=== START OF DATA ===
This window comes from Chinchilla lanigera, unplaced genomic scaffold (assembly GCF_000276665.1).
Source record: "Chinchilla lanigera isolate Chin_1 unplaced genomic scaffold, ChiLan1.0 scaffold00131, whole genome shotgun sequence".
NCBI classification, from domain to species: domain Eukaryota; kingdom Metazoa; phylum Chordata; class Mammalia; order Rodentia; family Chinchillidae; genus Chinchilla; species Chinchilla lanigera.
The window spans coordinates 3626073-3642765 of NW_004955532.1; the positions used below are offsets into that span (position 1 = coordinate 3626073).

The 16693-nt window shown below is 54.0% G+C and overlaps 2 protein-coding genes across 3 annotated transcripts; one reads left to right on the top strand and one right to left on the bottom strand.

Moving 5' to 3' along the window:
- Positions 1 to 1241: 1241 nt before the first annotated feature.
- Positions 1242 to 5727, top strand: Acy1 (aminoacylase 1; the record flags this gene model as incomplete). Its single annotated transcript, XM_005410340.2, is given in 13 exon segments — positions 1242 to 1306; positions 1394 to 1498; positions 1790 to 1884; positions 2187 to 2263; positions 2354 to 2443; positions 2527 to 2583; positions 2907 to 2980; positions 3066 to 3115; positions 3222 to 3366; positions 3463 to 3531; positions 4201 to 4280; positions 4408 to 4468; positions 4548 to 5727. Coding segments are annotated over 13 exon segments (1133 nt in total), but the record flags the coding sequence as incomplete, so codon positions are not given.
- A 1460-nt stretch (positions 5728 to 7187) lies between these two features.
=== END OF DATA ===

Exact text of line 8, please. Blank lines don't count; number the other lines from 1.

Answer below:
- Positions 1242 to 5727, top strand: Acy1 (aminoacylase 1; the record flags this gene model as incomplete). Its single annotated transcript, XM_005410340.2, is given in 13 exon segments — positions 1242 to 1306; positions 1394 to 1498; positions 1790 to 1884; positions 2187 to 2263; positions 2354 to 2443; positions 2527 to 2583; positions 2907 to 2980; positions 3066 to 3115; positions 3222 to 3366; positions 3463 to 3531; positions 4201 to 4280; positions 4408 to 4468; positions 4548 to 5727. Coding segments are annotated over 13 exon segments (1133 nt in total), but the record flags the coding sequence as incomplete, so codon positions are not given.